Remains of a Cro-Magnon hunter who lived in Russia 32,000 years ago include a fur garment decorated with rows of beads, the earliest embellished garment yet discovered. Because the desire to dress up utilitarian textiles appears to be universal, embroidery is a worldwide phenomenon.
China was the first culture to elevate embroidery to a high art form. As early as 4500 years ago the Chinese were stitching with silk and precious metals. By 1200 BC, these textiles so beguiled visitors that the known world beat a path to the source (see the related story following). Many embroidery motifs found throughout Europe and Asia can be traced to Chinese designs.
Until fairly recently, embroidery has flourished best when supported by political, religious, or economic power. The intensive labor and great cost of materials ensured that embroidery was reserved for the people of the upper classes as well as for the splendor of important occasions, be they coronations, religious festivals, or simply displays of conspicuous wealth in ancient cultures of Assyria, Persia, Egypt, Greece, Rome, and the Holy Land.
The Near East is the geographic and cultural crossroads of the Old World, and medieval Europe borrowed heavily from its mix of cultural influences. The Crusades brought Europe in contact with the riches of the Near East, such as embroideries from Constantinople. These treasures were carried homeward, and the work copied. This broadening of understanding of the world led to a great flowering of needlework.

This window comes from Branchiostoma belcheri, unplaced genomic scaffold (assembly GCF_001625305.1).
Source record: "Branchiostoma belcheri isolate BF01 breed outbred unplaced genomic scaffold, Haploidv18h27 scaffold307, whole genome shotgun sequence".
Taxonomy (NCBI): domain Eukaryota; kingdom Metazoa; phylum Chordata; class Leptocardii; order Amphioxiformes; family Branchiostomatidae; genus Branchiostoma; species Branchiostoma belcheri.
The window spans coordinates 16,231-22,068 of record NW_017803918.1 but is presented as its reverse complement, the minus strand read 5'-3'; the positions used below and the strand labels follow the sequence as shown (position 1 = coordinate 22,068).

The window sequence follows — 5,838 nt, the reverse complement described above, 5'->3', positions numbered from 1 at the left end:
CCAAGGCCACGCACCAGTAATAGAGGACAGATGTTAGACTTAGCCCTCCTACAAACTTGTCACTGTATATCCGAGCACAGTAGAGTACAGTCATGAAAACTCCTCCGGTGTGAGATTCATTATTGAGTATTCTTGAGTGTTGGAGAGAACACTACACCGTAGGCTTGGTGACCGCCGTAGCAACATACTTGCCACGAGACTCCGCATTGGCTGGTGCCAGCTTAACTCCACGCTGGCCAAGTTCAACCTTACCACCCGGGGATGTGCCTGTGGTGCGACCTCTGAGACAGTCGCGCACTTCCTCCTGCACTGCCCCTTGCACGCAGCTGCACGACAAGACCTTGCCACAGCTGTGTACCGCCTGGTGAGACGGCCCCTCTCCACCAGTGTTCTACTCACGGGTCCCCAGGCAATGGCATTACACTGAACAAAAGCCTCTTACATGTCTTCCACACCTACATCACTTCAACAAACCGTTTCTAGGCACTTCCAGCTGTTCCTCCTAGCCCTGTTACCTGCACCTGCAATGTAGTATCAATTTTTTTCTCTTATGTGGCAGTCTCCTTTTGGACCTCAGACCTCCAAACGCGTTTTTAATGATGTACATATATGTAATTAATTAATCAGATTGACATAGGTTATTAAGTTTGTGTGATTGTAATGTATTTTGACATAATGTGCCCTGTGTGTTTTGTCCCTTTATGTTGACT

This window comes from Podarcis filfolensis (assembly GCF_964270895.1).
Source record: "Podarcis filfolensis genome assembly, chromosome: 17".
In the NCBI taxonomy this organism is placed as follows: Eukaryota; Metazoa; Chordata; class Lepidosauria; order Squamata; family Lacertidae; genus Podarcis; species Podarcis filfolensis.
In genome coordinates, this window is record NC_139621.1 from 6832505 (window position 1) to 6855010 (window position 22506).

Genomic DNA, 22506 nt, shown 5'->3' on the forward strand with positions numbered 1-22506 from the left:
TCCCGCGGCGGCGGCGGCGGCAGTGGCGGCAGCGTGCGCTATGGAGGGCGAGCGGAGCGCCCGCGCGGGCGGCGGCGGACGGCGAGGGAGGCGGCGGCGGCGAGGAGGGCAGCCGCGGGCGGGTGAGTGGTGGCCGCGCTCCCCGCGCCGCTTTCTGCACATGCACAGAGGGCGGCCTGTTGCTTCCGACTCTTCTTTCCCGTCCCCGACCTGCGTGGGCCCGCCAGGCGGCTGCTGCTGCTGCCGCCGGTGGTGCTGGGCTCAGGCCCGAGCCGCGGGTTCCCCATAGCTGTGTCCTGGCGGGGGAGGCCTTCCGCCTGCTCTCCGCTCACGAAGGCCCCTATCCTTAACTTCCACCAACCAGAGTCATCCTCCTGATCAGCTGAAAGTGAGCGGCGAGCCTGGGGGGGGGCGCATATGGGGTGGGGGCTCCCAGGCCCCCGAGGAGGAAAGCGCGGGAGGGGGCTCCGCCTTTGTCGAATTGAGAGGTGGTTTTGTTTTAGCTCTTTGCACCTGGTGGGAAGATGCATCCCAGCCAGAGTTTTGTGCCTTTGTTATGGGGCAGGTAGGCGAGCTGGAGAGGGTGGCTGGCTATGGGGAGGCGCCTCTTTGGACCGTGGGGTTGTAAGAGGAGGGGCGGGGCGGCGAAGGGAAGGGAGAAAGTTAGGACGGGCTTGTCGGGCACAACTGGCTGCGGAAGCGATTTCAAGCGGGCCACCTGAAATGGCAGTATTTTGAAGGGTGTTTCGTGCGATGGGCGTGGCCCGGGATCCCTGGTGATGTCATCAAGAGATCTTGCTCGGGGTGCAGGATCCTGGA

As the Hebrews were cast out of their ancestral homeland beginning with the first Diaspora (circa 597 BC), they brought their decorative embroidery to the new lands where they settled. Their handwork, which decorated their sanctuaries and ceremonial textiles, included embroidery of numerous styles and materials, noticeably silk embroidery, gold work, and crewel work.
In medieval Europe, needlework served ecclesiastic needs, and common subjects were the human figures of the saints. In England a style called Opus Anglicanum (Latin for English work) produced exquisite facial details worked in split stitches of silk thread, as well as gold wire couched down with silk. Often commissioned by popes, these works were stitched by professional embroiderers both male and female, residing in monasteries and convents.
Another style developed concurrently on the Continent, a whitework known as Opus Teutonicum (Teutonic work), which featured designs outlined in white linen threads on linen fabric. The lack of color drama led to the development of many new and different stitches - such as chain, buttonhole, encroaching Gobelin, and long-arm cross, and more - for the purpose of introducing varied textures to break up the monotony of white-on-white. Schwalm work is its descendant.
European embroidery never actually declined in popularity but only in fineness, and later forms never surpassed medieval work in complexity and refinement. New woven fabrics such as brocades, damasks, and velvets offered competition to those centuries remain to this day, to be rediscovered by each new generation of embroiderers.